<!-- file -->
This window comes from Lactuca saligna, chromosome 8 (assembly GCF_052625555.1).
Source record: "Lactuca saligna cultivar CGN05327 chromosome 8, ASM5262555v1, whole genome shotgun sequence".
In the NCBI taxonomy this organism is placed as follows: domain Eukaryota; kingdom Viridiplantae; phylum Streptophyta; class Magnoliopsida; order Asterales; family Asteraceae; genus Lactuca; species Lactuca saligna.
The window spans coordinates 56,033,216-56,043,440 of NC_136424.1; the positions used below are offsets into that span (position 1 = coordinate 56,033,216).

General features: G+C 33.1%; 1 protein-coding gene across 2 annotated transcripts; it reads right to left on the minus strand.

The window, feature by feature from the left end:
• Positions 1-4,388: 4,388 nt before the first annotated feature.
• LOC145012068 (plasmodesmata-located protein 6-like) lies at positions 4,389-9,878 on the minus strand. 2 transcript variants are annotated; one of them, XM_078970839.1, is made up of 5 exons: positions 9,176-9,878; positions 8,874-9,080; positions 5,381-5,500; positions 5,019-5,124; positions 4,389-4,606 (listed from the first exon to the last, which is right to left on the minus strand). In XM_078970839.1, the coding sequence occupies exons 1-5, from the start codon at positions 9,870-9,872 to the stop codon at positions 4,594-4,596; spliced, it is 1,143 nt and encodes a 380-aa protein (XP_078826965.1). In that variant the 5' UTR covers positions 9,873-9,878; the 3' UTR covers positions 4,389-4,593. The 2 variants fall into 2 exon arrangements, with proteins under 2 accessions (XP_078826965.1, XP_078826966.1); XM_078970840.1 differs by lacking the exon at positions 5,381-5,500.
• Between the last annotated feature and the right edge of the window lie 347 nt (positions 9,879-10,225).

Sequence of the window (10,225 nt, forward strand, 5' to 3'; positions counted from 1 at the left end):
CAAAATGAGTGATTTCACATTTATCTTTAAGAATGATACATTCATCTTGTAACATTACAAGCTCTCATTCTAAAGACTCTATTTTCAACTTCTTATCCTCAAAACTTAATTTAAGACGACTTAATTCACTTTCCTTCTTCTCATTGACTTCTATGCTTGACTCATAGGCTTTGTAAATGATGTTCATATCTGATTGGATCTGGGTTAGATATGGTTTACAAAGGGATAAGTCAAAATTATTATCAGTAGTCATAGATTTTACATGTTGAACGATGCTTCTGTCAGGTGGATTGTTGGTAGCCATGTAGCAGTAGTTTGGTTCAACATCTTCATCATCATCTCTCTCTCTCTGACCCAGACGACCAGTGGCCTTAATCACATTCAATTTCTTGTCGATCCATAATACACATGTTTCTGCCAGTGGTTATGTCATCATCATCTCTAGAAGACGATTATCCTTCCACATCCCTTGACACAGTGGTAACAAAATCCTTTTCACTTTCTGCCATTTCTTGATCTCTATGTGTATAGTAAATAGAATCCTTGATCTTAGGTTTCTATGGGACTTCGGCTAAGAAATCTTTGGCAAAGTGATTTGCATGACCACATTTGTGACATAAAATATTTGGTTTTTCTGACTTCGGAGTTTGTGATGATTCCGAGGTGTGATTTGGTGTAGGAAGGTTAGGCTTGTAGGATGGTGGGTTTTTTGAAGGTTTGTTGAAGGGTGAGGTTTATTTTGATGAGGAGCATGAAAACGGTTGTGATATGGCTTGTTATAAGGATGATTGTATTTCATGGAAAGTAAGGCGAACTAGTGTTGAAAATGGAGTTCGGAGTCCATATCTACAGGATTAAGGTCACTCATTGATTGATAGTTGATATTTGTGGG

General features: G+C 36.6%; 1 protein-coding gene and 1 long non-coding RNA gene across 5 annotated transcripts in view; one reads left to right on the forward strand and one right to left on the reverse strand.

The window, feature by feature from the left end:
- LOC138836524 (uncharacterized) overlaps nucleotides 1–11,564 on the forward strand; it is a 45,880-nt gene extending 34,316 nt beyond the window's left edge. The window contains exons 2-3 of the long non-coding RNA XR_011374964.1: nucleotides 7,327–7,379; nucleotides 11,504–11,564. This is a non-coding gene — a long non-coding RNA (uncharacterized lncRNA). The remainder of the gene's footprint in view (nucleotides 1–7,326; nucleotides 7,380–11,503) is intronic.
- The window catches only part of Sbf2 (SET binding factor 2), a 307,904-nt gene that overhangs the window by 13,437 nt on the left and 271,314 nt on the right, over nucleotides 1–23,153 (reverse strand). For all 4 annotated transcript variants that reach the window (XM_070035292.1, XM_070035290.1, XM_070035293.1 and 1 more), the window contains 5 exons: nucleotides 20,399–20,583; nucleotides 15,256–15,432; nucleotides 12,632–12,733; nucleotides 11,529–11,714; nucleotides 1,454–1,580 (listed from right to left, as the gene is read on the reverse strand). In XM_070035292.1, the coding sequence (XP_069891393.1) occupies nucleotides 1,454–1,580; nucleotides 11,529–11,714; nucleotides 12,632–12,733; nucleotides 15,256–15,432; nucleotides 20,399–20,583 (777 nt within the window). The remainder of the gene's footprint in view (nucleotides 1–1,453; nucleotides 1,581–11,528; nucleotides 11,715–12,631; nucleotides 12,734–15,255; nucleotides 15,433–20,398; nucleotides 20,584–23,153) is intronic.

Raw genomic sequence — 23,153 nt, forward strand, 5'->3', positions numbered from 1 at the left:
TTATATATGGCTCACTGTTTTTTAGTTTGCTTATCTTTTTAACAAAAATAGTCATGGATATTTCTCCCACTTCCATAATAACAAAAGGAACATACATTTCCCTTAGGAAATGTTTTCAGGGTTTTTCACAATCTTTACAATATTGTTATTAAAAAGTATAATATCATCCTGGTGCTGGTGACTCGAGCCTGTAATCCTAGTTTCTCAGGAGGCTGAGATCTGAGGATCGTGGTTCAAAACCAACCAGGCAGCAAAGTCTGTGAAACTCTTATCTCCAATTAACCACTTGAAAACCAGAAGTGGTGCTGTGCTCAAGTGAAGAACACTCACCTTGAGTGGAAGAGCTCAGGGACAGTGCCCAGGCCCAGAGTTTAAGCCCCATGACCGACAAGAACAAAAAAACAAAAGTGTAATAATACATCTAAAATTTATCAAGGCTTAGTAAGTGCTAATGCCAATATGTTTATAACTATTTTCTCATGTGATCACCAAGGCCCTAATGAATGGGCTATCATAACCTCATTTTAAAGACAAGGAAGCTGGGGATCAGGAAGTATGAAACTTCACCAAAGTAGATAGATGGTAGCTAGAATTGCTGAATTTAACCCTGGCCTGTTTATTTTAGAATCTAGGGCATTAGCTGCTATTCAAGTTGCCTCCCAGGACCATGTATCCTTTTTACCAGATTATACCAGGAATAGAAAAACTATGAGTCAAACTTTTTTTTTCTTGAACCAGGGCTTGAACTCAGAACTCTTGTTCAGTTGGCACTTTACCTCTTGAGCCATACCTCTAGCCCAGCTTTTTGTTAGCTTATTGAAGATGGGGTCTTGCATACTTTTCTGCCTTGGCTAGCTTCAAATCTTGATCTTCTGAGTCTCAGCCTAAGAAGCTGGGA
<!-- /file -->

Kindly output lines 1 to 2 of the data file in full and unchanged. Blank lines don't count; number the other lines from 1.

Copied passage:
This window comes from Lactuca saligna, chromosome 8 (assembly GCF_052625555.1).
Source record: "Lactuca saligna cultivar CGN05327 chromosome 8, ASM5262555v1, whole genome shotgun sequence".